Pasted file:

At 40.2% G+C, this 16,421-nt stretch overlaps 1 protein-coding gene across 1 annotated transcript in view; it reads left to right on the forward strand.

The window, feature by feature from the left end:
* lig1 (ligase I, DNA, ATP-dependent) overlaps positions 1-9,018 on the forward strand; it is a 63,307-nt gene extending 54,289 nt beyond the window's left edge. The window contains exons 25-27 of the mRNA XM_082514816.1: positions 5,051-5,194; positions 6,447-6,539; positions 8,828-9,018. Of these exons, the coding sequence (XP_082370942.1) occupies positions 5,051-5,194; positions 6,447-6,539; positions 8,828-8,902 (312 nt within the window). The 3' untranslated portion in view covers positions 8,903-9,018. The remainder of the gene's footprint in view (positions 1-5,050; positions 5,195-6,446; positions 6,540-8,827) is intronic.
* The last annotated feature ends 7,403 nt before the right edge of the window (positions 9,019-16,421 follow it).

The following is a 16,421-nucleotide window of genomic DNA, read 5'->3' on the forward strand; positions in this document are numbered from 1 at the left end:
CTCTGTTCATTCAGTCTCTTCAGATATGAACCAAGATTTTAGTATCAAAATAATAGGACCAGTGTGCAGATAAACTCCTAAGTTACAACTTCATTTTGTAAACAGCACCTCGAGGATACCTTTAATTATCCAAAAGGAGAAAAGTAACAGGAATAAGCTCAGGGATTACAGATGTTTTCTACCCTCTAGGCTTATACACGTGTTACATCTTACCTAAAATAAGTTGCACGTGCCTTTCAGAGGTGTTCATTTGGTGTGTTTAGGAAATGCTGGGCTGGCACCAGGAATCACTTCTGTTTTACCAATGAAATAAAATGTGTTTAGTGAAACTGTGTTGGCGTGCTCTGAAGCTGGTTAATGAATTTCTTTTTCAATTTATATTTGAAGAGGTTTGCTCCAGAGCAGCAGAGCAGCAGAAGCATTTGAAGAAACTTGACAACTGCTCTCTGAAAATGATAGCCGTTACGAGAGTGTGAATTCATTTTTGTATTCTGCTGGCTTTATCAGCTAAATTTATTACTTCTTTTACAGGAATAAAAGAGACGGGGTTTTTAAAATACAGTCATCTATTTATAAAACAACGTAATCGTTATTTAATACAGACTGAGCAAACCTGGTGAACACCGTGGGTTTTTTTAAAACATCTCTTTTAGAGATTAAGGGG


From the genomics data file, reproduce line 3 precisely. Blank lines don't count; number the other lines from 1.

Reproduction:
* lig1 (ligase I, DNA, ATP-dependent) overlaps positions 1-9,018 on the forward strand; it is a 63,307-nt gene extending 54,289 nt beyond the window's left edge. The window contains exons 25-27 of the mRNA XM_082514816.1: positions 5,051-5,194; positions 6,447-6,539; positions 8,828-9,018. Of these exons, the coding sequence (XP_082370942.1) occupies positions 5,051-5,194; positions 6,447-6,539; positions 8,828-8,902 (312 nt within the window). The 3' untranslated portion in view covers positions 8,903-9,018. The remainder of the gene's footprint in view (positions 1-5,050; positions 5,195-6,446; positions 6,540-8,827) is intronic.